Night Sky: Full Super Moon
Our Full Moon on May 26 is the closest and biggest full moon of the year, so it's called a Super Moon. What's interesting about this one is that it's going to be a lunar eclipse that morning.
In the morning the Sun rises in the east and the moon sets in the west. When the moon is at a certain position, earth can block the Sun from lighting the moon. That's when we get a lunar eclipse.
When the moon passes through Earth's shadow, the lunar eclipse can last for an hour. This year the moon isn't in the full position to do that. So, the eclipse will only last about 15 minutes. This time occurs when the Sun rises, and Earth is between the Sun and Moon.
The major area for seeing this is the Pacific Ocean. So, if we were in Hawaii, it would be an hour-long eclipse. But we will see some of it here. So, you must plan to get up a little early.
You may have to get up at 5 a.m. and look at the moon in the west — 5:20 may be the perfect time to see the eclipse. At first the moon will be a brilliant orange-red color. Then it will get shadowed and become very dark for a few minutes. By 5:30 it will be over.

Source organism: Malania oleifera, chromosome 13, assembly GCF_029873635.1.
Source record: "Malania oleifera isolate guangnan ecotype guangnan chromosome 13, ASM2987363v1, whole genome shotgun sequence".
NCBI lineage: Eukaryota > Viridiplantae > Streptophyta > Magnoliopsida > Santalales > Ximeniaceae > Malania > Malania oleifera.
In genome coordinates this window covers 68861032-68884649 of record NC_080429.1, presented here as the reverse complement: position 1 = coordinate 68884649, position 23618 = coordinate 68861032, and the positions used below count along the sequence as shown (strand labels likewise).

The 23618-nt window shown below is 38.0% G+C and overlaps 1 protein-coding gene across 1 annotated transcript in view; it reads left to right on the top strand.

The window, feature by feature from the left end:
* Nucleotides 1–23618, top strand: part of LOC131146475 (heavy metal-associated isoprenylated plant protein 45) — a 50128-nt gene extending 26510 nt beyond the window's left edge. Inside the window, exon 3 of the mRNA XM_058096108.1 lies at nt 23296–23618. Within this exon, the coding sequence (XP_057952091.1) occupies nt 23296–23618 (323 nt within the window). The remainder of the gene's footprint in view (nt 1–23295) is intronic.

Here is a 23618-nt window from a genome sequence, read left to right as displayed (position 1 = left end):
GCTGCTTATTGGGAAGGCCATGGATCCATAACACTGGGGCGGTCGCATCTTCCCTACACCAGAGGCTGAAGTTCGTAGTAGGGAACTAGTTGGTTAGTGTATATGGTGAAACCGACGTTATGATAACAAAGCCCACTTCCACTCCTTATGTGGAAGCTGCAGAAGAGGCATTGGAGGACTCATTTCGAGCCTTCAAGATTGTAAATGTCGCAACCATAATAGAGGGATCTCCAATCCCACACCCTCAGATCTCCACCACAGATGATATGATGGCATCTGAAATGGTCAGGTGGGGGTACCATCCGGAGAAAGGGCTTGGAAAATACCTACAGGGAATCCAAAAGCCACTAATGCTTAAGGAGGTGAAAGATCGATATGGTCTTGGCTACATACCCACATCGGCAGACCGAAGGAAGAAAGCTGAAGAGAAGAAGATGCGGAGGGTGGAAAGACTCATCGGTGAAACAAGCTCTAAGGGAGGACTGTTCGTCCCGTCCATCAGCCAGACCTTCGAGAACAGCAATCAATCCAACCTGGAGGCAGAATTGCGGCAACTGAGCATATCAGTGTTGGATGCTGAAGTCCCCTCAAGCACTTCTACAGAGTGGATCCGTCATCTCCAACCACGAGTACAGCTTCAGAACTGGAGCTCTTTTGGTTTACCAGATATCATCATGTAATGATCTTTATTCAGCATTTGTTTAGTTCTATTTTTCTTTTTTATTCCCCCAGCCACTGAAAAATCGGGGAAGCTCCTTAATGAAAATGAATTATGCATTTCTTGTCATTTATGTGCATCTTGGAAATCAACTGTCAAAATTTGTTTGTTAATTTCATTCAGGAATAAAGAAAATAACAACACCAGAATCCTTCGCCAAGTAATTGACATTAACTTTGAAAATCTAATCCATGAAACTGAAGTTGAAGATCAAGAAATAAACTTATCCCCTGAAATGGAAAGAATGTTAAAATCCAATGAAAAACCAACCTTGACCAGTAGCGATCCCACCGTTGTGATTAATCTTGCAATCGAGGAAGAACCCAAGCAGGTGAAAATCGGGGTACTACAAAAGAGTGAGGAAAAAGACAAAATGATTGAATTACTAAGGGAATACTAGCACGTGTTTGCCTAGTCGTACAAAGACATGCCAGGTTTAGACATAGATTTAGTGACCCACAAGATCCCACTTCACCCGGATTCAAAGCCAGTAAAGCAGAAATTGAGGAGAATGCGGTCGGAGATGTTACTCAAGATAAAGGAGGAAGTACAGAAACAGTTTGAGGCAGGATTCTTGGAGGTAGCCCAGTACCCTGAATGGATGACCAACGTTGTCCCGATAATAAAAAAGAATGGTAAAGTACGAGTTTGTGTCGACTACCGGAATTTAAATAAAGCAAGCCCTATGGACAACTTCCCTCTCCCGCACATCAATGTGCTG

That's the schedule that I read, but it may be a little different here. So, you need to observe the moon until it sets. It's hard to tell what we're going to see from here. So, just look to see if there are any shadows on the moon.
The only reason you have to get up so early is because it's almost summer when the days are longer, and the nights are shorter. You might want to get up at 5 a.m. the day before and look at the moon. That's when you can see if it looks OK, or if the sky is getting too light. If it is, you will have to get up earlier on the 26th. I'm looking forward to doing this.